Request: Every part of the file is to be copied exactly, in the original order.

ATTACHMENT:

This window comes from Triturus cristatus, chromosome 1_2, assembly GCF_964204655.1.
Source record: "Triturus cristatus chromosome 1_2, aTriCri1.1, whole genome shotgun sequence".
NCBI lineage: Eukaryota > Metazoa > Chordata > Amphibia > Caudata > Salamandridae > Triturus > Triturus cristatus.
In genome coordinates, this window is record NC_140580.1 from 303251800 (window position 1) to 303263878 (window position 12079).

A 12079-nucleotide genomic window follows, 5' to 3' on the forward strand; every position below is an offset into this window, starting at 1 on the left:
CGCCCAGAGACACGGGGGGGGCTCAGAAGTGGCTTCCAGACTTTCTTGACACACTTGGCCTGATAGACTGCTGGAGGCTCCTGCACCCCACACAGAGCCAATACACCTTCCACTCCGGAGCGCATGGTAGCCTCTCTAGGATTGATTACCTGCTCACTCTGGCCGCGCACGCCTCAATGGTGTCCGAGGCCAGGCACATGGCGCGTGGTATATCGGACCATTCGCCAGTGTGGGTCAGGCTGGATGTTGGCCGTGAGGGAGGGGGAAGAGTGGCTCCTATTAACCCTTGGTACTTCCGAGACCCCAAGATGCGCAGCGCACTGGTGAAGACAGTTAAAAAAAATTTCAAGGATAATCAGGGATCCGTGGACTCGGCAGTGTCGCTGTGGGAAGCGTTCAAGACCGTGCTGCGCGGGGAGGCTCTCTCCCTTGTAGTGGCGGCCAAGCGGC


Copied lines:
This window comes from Triturus cristatus, chromosome 1_2, assembly GCF_964204655.1.
Source record: "Triturus cristatus chromosome 1_2, aTriCri1.1, whole genome shotgun sequence".
NCBI lineage: Eukaryota > Metazoa > Chordata > Amphibia > Caudata > Salamandridae > Triturus > Triturus cristatus.
In genome coordinates, this window is record NC_140580.1 from 303251800 (window position 1) to 303263878 (window position 12079).

A 12079-nucleotide genomic window follows, 5' to 3' on the forward strand; every position below is an offset into this window, starting at 1 on the left:
CGCCCAGAGACACGGGGGGGGCTCAGAAGTGGCTTCCAGACTTTCTTGACACACTTGGCCTGATAGACTGCTGGAGGCTCCTGCACCCCACACAGAGCCAATACACCTTCCACTCCGGAGCGCATGGTAGCCTCTCTAGGATTGATTACCTGCTCACTCTGGCCGCGCACGCCTCAATGGTGTCCGAGGCCAGGCACATGGCGCGTGGTATATCGGACCATTCGCCAGTGTGGGTCAGGCTGGATGTTGGCCGTGAGGGAGGGGGAAGAGTGGCTCCTATTAACCCTTGGTACTTCCGAGACCCCAAGATGCGCAGCGCACTGGTGAAGACAGTTAAAAAAAATTTCAAGGATAATCAGGGATCCGTGGACTCGGCAGTGTCGCTGTGGGAAGCGTTCAAGACCGTGCTGCGCGGGGAGGCTCTCTCCCTTGTAGTGGCGGCCAAGCGGC